Suppose we’re trying to test a value proposition with this mindset. We build, release, market and sell something fast. Really fast. So fast that its execution is well below our internal benchmarks of quality (i.e our pursuit of Undeniable Bestness) and our market gives a tepid response. Does that mean the proposition doesn’t hold value for our market? I don’t believe it does. Along with the rapid pace that a minimum viable product mentality encourages, there is also I believe, an antagonistic requirement for minimum viable quality. MVP thinking is no excuse for lazy execution.
Balancing these two questions, the tradeoff between quality and velocity, is perhaps the single most defining challenge of building a startup. And while there is no cut and dry answer to that tradeoff I do believe there is a middle road, which we can call "Velocity With Valour". Move as fast as honour (aka the quality of execution) will permit.
There are two primary aspects to walking this middle road:
- Quality to match fidelity: We can move faster if we test at low fidelities to start. But low fidelity does not equate to low quality of execution. We should aim to excel at each level of fidelity. Picasso could achieve a heck of a lot with just a single squiggly line - and we too can achieve a lot with just a customer conversation, a paper model or a landing page.
- Be judicious about what we test at higher fidelities: as we climb up the levels of fidelity, the time investment for each level becomes greater and greater. This scale is not linear either - it jumps in orders of magnitude. Going from paper models to a basic coded prototype might be ten times the investment. And from basic mockups to beta features, another multiple of ten. Supporting marketing efforts and production readiness, another multiple after that. And the burden of customer success and support of a feature’s lifetime, perhaps another multiple of ten thereafter. So, as the level of test fidelity increases, we need to be increasingly judicious as to whether we should actually do this test. If we take everything in “test everything” too literally, we will produce so many things of such a low quality, that we will end up testing nothing at all.
Clarity Through Collaboration.
I once heard something very interesting about ants: a single ant, wandering around the world, has practically no idea where the nest is. He ambles around, essentially blind, with a very vague direction of home. But ants can follow the pheromonal scent trail of other ants. So with ten ants bumbling about, the collective sense of direction improves. And then when you get a whole army of ants together, they form this very precise and durable homing beacon. Their individual lack of clarity is subsumed by their collective intelligence. You can probably see where this is going…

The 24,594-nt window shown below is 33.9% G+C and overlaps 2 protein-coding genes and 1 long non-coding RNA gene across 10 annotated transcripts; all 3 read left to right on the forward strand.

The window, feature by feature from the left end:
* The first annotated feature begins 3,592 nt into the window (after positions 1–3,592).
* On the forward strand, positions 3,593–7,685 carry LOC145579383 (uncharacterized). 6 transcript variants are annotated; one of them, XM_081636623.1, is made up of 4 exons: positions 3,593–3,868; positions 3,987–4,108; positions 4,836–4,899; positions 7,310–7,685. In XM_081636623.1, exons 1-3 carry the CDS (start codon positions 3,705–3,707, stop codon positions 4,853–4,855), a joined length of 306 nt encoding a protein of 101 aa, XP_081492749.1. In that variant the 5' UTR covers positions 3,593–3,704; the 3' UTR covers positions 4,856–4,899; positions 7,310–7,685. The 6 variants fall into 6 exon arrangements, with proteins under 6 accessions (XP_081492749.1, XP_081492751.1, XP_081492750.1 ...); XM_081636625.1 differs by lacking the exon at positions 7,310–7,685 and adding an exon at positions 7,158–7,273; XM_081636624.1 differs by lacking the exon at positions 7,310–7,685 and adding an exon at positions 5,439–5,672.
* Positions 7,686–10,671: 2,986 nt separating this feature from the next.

Everyone is fallible * - from the newest graduates, to the most senior employees, to founders and investors and beyond.
This critical factor in the success of our company is right there in the word itself: company. Business building is a collective enterprise. One in which our individual lack is subsumed and made whole by our collective.
Harnessing collective intelligence requires each individual contributor to make their ideas and their reasoning as clear as possible to the rest of the group. If I am not able to articulate my thoughts with clarity, I can't help us find the right direction home.
Clarity, on an individual level, is the critical ingredient for effective collaboration. And effective collaboration is the critical ingredient for clear company thinking.
I think there are a few basic ideas and pieces of etiquette to ensure that we collaborate with maximum clarity:
- Know Thyself: The larger the group in a meeting, the more valuable that time is. i.e. It's a productivity multiple of everyone in attendance, a tradeoff of being in the meeting against the work they could all be doing. So treat this high value time with respect and use it to express your clarified thoughts. If you are formulating thoughts as you speak, a smaller group, or a one-on-one would be a better use of time. If you have nothing to add, add nothing. Unclarified thoughts can lead our ant trail astray. Now this is just a rule of thumb, there are group forums and situations (i.e. brain-storming during a Story planning session) where this does not apply.